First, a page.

What happens when you add the digits of a number then multiply the
result by 2 and you keep doing this? You could try for different
numbers and different rules.
If the answer's 2010, what could the question be?
These sixteen children are standing in four lines of four, one
behind the other. They are each holding a card with a number on it.
Can you work out the missing numbers?
Using the statements, can you work out how many of each type of
rabbit there are in these pens?
Can you put the numbers 1 to 8 into the circles so that the four
calculations are correct?
Find the next number in this pattern: 3, 7, 19, 55 ...
48 is called an abundant number because it is less than the sum of
its factors (without itself). Can you find some more abundant
At the beginning of May Tom put his tomato plant outside. On the
same day he sowed a bean in another pot. When will the two be the
Can you fill in this table square? The numbers 2 -12 were used to generate it with just one number used twice.
Can you arrange 5 different digits (from 0 - 9) in the cross in the
EWWNP means Exploring Wild and Wonderful Number Patterns Created by Yourself! Investigate what happens if we create number patterns using some simple rules.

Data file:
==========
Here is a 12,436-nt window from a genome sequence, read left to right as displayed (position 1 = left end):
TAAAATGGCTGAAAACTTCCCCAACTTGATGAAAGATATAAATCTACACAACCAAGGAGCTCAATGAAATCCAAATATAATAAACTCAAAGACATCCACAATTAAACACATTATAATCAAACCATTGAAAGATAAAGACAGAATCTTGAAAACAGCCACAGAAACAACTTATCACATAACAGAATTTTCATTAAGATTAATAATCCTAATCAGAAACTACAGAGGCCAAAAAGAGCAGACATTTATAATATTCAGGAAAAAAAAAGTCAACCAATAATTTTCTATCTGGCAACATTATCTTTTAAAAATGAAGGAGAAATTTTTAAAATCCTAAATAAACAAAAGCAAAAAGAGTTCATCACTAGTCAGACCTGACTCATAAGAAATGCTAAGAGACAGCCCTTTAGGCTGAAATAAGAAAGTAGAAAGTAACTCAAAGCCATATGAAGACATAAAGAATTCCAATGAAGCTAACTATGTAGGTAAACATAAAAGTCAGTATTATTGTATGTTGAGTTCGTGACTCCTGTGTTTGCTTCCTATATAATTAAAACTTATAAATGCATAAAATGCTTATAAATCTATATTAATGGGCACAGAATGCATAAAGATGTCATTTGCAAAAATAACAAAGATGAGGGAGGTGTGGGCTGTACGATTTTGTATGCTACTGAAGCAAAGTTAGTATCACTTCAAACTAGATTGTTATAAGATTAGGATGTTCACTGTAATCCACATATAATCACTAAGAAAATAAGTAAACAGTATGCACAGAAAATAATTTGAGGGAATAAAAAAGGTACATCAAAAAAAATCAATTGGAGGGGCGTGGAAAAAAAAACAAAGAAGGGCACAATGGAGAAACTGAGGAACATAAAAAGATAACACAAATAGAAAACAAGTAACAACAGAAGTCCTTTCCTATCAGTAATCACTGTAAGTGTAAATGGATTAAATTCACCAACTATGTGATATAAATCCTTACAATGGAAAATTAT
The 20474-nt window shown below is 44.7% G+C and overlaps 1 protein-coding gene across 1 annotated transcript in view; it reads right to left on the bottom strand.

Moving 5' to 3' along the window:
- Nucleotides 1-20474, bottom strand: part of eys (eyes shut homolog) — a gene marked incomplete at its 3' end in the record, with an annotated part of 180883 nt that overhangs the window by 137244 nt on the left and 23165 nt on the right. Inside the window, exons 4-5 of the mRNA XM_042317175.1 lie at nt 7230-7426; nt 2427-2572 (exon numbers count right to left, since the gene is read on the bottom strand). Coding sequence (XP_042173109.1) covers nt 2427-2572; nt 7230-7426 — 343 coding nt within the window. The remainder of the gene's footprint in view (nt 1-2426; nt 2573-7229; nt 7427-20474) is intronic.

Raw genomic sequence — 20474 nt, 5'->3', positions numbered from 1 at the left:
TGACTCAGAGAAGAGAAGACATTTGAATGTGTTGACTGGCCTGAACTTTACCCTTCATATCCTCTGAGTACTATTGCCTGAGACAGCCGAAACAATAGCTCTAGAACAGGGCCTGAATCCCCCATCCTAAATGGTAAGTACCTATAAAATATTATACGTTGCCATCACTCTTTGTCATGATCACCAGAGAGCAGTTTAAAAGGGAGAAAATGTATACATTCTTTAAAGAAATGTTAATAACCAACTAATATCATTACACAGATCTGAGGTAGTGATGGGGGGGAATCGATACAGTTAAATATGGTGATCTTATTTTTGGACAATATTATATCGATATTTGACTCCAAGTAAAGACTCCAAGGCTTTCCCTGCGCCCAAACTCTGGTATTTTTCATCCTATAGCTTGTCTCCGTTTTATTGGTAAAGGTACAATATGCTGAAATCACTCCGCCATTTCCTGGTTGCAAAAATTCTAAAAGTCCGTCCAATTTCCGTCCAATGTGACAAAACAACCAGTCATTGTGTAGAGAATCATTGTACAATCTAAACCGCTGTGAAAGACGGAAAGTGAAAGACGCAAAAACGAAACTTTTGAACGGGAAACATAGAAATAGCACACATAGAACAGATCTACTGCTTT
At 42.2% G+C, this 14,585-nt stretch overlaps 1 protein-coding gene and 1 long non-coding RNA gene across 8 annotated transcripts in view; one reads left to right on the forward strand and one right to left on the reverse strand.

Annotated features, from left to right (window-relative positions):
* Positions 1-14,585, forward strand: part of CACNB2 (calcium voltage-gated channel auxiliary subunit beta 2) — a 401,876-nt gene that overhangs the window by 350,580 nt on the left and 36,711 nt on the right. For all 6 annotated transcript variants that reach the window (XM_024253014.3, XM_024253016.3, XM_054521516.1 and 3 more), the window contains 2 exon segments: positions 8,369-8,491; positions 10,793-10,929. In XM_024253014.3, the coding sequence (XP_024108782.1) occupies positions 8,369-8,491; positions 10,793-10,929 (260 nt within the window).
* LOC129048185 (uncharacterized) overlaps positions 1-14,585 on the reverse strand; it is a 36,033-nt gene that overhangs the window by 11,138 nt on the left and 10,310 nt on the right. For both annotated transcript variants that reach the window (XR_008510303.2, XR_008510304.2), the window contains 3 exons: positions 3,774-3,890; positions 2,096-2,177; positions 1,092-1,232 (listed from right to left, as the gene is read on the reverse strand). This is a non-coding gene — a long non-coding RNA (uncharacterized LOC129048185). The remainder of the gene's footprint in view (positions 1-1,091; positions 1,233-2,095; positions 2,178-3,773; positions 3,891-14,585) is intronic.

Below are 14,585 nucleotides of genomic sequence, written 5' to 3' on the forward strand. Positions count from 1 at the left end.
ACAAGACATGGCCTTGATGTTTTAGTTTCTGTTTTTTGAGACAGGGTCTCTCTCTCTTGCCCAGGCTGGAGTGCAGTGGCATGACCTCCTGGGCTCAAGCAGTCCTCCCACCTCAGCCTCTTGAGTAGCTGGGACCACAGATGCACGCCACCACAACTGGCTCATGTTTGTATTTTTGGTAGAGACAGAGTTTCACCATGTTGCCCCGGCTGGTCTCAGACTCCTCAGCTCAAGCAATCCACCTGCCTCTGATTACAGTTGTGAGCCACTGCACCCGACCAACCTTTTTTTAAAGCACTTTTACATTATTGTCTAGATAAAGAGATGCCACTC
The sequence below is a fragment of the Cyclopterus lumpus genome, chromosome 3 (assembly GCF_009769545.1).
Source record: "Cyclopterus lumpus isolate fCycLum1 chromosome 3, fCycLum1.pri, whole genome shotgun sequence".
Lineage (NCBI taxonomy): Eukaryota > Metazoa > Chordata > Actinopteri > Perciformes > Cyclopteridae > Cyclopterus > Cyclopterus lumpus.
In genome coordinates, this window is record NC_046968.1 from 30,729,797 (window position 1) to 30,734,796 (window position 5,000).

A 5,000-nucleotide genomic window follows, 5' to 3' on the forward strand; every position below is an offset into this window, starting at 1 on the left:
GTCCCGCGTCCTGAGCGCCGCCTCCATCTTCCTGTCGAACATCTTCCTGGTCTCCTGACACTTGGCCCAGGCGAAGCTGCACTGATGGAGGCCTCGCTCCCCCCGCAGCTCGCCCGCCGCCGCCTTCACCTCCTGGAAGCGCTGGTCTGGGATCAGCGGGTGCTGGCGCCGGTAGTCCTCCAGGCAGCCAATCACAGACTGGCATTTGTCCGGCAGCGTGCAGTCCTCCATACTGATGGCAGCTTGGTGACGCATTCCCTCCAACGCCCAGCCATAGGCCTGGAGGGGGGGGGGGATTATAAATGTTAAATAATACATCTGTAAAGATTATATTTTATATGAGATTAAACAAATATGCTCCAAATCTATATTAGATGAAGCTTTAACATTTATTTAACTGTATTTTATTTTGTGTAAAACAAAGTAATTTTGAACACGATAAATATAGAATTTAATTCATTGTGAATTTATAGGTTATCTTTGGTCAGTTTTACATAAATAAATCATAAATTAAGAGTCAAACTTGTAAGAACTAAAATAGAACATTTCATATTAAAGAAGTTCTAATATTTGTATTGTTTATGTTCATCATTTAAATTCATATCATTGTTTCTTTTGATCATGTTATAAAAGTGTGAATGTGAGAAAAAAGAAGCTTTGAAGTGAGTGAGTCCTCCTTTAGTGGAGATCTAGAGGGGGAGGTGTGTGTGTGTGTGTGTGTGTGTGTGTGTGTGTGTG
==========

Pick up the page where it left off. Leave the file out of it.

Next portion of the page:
Zumf makes spectacles for the residents of the planet Zargon, who
have either 3 eyes or 4 eyes. How many lenses will Zumf need to
make all the different orders for 9 families?
This problem is based on the story of the Pied Piper of Hamelin. Investigate the different numbers of people and rats there could have been if you know how many legs there are altogether!
This magic square has operations written in it, to make it into a
maze. Start wherever you like, go through every cell and go out a
total of 15!
Find the product of the numbers on the routes from A to B. Which
route has the smallest product? Which the largest?
If the numbers 5, 7 and 4 go into this function machine, what
numbers will come out?
There are 44 people coming to a dinner party. There are 15 square
tables that seat 4 people. Find a way to seat the 44 people using
all 15 tables, with no empty places.
Cherri, Saxon, Mel and Paul are friends. They are all different
ages. Can you find out the age of each friend using the
Explore Alex's number plumber. What questions would you like to ask? What do you think is happening to the numbers?
Well now, what would happen if we lost all the nines in our number
system? Have a go at writing the numbers out in this way and have a
look at the multiplications table.
Suppose we allow ourselves to use three numbers less than 10 and
multiply them together. How many different products can you find?
How do you know you've got them all?
In a Magic Square all the rows, columns and diagonals add to the 'Magic Constant'. How would you change the magic constant of this square?
Use your logical-thinking skills to deduce how much Dan's crisps and ice-cream cost altogether.
Can you work out the arrangement of the digits in the square so
that the given products are correct? The numbers 1 - 9 may be used
once and once only.